April has seen the worst ever recorded fall in GDP for the UK, in painful evidence of the economic damage being done to the country by the outbreak of Covid-19.

Last week's Office for National Statistics (ONS) figures, showed the nation's Gross Domestic Product (GDP) shrank by a massive 20.4% in April. As the first full month of lockdown, the figures also give a worrying hint at what could be expected for Q2 as a whole.

The fall of 20.4% is far worse than even during the 2008 financial crisis and subsequent recession, when GDP fell by just 6.9%.

The GDP growth figures came as little surprise to Bank of England governor Andrew Bailey however. "Obviously it's a dramatic and big number, but actually it's not a surprising number," he said. The governor went on to say the Bank was "ready to take action", to support the UK economy through the crisis.

UK Q1 GDP Growth

ONS Chart showing UK GDP growth rate up to Q1 2020.

Unlike the UK, which releases monthly GDP figures, many nations issue only quarterly figures. In comparison, in the first 3 months of 2020, Japan's GDP fell by 3.4%, Germany by 2.2% and France by 5.8% though these figures may not have been revised to account for the final weeks of March as the ONS has done in the chart above.

Few countries have avoided the impact of the pandemic however; many have experienced economic damage, either through strict lockdowns – which have kept infection rates down – but at the cost of severe restrictions, or with laxer restrictions which have now resulted in more serious outbreaks.

The drop in economic output has unfortunately also been mirrored somewhat in unemployment. The lockdowns in April and May saw the number of British workers in employment fall by more than 600,000. Of those that are still in work, more than a quarter – 9.1 million – are now on the government's furlough scheme. In addition, 2.6 million self-employed have also claimed for support grants.

According to further ONS figures the number of job vacancies was also down by 342,000 to 476,000 in this period of time. Many analysts also warn that unemployment numbers are being kept down only thanks to the furlough scheme, and when it ends (currently expected to be October) that many more people will be let go as businesses attempt to cut costs. This is in addition to the already thousands of jobs being cut by businesses worldwide.

The government claims to be doing all it can to help the UK's struggling workforce. The cost of its furlough scheme has risen to £20.8 billion. Larger firms have already received £10.11 billion in loans from the government.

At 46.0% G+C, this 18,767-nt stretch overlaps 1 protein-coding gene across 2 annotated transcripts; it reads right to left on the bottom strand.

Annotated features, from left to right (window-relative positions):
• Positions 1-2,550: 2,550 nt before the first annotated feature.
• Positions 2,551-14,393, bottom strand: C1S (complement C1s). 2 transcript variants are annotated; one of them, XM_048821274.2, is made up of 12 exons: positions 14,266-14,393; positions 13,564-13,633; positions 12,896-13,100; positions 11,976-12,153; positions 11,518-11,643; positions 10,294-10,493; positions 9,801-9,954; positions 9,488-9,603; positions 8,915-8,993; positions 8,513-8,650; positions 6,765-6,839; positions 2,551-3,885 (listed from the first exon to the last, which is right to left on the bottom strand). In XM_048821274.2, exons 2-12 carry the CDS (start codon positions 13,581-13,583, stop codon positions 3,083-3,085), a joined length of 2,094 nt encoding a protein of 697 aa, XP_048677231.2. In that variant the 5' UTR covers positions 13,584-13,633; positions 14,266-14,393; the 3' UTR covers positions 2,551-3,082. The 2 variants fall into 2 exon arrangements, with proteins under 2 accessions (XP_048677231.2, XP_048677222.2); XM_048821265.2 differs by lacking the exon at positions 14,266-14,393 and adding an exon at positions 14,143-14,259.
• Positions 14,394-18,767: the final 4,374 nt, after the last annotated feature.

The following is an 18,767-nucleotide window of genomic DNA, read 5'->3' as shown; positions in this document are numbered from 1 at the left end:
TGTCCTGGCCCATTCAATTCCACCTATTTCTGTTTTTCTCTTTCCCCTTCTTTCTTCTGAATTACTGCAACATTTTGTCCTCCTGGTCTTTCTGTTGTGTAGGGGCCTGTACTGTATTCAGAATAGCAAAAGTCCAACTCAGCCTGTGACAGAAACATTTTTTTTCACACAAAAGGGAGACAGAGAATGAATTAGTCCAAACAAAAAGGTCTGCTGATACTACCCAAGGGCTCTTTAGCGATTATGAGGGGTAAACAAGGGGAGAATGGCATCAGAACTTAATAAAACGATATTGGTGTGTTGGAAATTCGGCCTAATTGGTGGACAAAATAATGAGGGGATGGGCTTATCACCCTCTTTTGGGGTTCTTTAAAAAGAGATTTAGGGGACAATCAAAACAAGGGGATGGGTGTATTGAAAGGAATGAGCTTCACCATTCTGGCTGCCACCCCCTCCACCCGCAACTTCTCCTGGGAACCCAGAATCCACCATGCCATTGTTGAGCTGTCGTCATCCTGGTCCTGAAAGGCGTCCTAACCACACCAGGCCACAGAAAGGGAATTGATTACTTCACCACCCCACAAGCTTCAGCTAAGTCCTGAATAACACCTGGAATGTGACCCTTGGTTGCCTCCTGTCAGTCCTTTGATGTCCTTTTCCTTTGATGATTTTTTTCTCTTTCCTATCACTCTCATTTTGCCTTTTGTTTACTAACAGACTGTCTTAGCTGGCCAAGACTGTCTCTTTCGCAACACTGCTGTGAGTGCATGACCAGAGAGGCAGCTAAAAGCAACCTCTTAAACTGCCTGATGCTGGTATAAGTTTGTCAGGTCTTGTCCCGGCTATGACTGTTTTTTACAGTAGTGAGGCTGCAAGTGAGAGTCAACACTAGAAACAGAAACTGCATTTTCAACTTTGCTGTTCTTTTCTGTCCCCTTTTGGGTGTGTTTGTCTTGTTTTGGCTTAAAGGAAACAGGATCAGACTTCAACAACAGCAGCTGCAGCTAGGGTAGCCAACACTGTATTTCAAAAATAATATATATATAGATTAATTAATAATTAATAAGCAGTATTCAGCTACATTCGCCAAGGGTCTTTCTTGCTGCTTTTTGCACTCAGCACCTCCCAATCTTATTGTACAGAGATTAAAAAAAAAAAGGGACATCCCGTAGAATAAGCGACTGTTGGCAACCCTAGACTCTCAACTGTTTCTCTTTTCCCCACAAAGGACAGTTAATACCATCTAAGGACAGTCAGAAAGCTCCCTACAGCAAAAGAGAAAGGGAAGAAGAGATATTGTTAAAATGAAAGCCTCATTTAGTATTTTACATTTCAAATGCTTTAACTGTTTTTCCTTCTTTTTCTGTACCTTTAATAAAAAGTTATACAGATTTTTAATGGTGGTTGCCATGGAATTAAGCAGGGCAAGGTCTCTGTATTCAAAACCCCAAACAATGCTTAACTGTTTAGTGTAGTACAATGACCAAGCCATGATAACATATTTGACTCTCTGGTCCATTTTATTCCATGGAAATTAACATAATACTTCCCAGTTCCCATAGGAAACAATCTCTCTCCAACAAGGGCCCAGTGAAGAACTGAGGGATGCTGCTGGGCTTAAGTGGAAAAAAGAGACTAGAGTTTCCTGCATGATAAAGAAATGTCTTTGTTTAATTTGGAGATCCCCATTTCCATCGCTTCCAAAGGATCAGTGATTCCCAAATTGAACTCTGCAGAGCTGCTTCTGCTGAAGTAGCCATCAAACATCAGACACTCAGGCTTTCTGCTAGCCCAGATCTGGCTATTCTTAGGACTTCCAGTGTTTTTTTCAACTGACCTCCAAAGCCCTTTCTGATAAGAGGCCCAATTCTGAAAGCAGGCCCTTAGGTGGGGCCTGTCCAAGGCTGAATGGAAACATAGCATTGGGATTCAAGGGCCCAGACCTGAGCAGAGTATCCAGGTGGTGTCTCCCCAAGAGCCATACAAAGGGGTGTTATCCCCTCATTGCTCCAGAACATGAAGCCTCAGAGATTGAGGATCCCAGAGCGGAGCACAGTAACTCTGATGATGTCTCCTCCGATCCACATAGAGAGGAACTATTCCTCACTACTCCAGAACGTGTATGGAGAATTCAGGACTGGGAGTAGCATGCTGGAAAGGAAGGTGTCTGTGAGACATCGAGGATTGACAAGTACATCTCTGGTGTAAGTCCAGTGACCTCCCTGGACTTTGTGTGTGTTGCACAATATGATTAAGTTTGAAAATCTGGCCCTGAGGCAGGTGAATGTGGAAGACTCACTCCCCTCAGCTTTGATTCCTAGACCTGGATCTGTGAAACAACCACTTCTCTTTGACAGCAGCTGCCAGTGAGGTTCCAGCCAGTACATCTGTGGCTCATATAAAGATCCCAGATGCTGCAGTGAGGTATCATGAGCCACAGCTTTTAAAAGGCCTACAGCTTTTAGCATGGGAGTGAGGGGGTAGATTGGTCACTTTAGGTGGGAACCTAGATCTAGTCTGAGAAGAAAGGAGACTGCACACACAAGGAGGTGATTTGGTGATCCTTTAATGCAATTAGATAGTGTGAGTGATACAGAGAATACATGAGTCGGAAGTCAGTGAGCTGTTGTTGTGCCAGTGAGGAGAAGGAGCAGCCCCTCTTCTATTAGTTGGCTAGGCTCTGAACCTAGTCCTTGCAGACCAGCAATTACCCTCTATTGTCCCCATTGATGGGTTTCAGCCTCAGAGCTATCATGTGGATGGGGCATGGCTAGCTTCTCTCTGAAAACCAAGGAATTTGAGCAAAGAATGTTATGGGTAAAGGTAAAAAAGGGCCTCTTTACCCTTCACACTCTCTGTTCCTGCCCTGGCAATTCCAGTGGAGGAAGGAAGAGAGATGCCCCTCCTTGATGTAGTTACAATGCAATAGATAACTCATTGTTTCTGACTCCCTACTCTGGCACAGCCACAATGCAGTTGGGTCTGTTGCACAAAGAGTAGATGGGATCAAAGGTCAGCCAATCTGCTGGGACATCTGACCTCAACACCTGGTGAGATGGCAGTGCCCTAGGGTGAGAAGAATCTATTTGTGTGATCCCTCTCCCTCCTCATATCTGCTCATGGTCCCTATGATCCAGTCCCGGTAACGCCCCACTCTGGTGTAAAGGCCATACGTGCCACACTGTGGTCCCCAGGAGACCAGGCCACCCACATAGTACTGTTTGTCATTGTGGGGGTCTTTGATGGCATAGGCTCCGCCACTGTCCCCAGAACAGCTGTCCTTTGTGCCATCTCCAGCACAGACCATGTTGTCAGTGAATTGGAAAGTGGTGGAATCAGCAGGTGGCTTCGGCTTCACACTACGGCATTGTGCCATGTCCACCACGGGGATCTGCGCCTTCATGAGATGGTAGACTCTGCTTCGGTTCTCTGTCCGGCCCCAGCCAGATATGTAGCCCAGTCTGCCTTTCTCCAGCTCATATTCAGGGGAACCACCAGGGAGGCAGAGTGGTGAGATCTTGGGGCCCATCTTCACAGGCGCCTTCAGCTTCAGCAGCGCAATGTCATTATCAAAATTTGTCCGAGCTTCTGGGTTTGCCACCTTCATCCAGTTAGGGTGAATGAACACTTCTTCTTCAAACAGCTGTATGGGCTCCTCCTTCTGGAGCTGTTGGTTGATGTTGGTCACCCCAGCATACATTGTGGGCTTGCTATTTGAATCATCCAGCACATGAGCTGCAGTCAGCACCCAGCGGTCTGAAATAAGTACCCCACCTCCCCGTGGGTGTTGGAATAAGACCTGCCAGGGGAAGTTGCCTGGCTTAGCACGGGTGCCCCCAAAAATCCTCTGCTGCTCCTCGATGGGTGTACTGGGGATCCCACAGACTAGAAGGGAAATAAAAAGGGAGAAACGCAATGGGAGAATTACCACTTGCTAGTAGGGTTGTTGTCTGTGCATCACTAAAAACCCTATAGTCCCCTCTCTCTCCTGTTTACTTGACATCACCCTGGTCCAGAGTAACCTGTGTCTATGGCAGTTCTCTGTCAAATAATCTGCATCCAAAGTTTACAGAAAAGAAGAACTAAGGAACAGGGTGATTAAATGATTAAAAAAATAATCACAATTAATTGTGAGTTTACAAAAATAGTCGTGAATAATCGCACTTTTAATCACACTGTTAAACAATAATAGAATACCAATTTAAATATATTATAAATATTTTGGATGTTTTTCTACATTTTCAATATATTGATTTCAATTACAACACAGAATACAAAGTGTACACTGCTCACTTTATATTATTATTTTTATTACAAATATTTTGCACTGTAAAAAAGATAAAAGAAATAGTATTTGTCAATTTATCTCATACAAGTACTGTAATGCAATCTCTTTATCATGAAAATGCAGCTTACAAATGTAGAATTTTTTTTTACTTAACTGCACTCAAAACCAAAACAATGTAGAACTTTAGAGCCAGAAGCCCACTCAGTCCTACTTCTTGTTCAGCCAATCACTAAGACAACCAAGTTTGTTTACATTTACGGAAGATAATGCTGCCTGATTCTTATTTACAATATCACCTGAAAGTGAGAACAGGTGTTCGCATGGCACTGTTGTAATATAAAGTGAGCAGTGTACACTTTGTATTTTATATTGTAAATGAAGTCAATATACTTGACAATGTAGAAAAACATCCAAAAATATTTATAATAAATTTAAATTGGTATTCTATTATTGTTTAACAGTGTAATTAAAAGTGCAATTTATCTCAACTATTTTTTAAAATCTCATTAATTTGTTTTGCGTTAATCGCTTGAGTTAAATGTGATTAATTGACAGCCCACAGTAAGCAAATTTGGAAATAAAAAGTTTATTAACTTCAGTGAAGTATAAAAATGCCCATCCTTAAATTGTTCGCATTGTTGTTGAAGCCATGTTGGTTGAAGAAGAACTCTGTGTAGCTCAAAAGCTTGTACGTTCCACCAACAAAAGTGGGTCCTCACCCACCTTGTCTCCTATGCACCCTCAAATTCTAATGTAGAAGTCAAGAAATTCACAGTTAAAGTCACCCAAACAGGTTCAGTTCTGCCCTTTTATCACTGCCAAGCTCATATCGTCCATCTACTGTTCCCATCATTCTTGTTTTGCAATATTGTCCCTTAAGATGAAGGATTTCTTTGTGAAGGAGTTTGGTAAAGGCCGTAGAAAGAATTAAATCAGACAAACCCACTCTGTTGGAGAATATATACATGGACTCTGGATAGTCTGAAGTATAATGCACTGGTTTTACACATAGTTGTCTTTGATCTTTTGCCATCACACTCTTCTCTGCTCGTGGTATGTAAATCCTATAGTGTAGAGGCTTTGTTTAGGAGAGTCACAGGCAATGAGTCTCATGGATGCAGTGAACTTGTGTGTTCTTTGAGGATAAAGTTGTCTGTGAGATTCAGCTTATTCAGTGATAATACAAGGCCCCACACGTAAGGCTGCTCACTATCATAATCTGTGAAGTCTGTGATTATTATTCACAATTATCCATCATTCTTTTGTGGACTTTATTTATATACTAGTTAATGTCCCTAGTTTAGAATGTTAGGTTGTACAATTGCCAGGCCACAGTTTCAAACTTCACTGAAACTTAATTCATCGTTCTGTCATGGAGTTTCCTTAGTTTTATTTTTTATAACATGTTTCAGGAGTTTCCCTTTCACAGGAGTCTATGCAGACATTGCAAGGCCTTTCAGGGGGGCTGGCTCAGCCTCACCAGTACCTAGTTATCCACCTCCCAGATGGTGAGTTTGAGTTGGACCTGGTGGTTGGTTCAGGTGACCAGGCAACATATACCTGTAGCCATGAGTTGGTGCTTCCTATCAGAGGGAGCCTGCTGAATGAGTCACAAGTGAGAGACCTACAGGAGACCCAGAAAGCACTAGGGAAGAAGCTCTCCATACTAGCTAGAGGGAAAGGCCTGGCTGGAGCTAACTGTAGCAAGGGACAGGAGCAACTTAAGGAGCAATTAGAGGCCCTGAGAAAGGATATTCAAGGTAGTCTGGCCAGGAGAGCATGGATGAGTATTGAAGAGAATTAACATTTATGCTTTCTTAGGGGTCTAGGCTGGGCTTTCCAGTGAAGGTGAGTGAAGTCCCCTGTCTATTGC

As part of Andrew Bailey's 'ready to take action’ policy, the Bank of England will support this government spending. The Bank is therefore widely expected to make an extra £100 billion of bond purchases, which would follow on from £200 billion already bought since March, in a spending spree that is being replicated by central banks of many countries.

Government debt is rapidly growing, and at some point, it must start to claw back revenue. For the UK, first blood may come from pensions. Amongst his many other options, Chancellor Rishi Sunak is likely to end or amend the triple-lock protection on state pensions, thereby breaking one of the government's earlier election pledges.

The scheme was introduced in 2010 by the then coalition government. It guaranteed the state pension to rise each year by 2.5 per cent and match the highest of price inflation or average earnings growth.

With economic activity frozen, the UK economy has also experienced its lowest inflation rate since June 2016. ONS figures show consumer price inflation this month fell to 0.5% from last month's 0.8%. Extremely low fuel prices, resulting from the plummeting crude oil price, are the major contributor to these figures.

It is widely anticipated that inflation will remain low for the next few months. A major fear however is that, fuelled by huge government spending, as the UK comes out of lockdown and ends social distancing, inflation could rise out of control and even reach levels of hyperinflation. The contrary fear is that continued Covid-19 cases, huge unemployment, a resulting lack of public spending, and falling economic activity could lead to an even worse deflationary scenario.

April’s GDP slump represents just the first month of Q2, and the first full month of lockdown, so May and June’s figures – expected to also be negative – will officially place the UK economy at the start of what is expected to be the worst recession in modern history. Many investors have already turned to gold to protect their wealth in the past few months, but with quantitative easing and inflation on the horizon many more will be seeking safe havens as well.